A way of saying 'thank you', usually after giving or receiving something. Mostly used in the uk.
"Here's your beer."
A word used by Britons on any occasion, covering any meaning from 'thanks', 'hello', 'no problem', to 'an alien just raped your chinchilla in the left corner of my blue garden shed'. Usually followed by the term 'mate
', which is also 100% devoid of semantic content and meaning. This phenomenon is taken by some continental scholars as strong evidence that all Britons are telepathic.
Stranger: 'Cheers mate'.
Reply: 'Cheers, but I'm not interested in buying a bible from the early eighteenth century'.
Common way for a Kiwi to (1) say thanks, (2) sign off an email/memo/will ("cheers,") or (3) what we shout when clanging our handles of booze together in a moment of comaderie.
1. "I'll make us a cuppa tea."
2. "Only total wankers sign off with 'kind regards'. What shall I put?"
"Just write, 'Cheers', and then your name."
3. "Fark Iyam pished."
A very common word, mostly used in the United Kingdom, with 4 different meanings:
2. ya r welcome!
4. before drinking anything with ya homies
1. joanne: that's for ya frank!!
frank: cheers jo!!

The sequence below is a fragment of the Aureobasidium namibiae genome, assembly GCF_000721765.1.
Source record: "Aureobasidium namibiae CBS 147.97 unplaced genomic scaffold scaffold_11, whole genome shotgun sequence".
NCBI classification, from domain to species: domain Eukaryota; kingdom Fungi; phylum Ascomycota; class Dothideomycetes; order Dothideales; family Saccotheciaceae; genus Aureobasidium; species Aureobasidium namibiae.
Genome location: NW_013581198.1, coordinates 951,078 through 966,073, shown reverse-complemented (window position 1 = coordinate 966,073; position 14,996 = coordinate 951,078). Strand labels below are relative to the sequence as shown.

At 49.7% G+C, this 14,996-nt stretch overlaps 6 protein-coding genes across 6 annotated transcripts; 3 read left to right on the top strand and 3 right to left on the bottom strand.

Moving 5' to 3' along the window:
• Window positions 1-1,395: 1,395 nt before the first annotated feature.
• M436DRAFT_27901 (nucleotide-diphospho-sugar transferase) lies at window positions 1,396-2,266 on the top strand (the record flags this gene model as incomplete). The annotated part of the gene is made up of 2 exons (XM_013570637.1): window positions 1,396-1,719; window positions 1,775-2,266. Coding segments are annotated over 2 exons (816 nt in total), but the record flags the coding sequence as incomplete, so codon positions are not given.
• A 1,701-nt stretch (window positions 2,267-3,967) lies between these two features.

2. frank: thank ya man for ya help!!
ryan: cheers dude!!!
3. paul: bye frank see ya later!
4. ryan, frank and paul rising their pints up..
Originally used almost exclusively in England as a toast accompanied by a clink of glasses or raising of same, has come to mean almost anything an English person (particularly hooray Henriettas) wants it to mean rather in the style of shit
, but usually with ironic overtones.
"I've just told your bird you're bonking her sister."
"Oh cheers, mate."
A blessing. To wish some one good cheer and happiness.
"See you later"
"This round's on me!"
a supposedly famous bar in boston (used for the naming of the show) that no bostonian has ever been in, and only tourists go to see.
tourist: why hello local ! What is your opinion about this "Cheers" bar?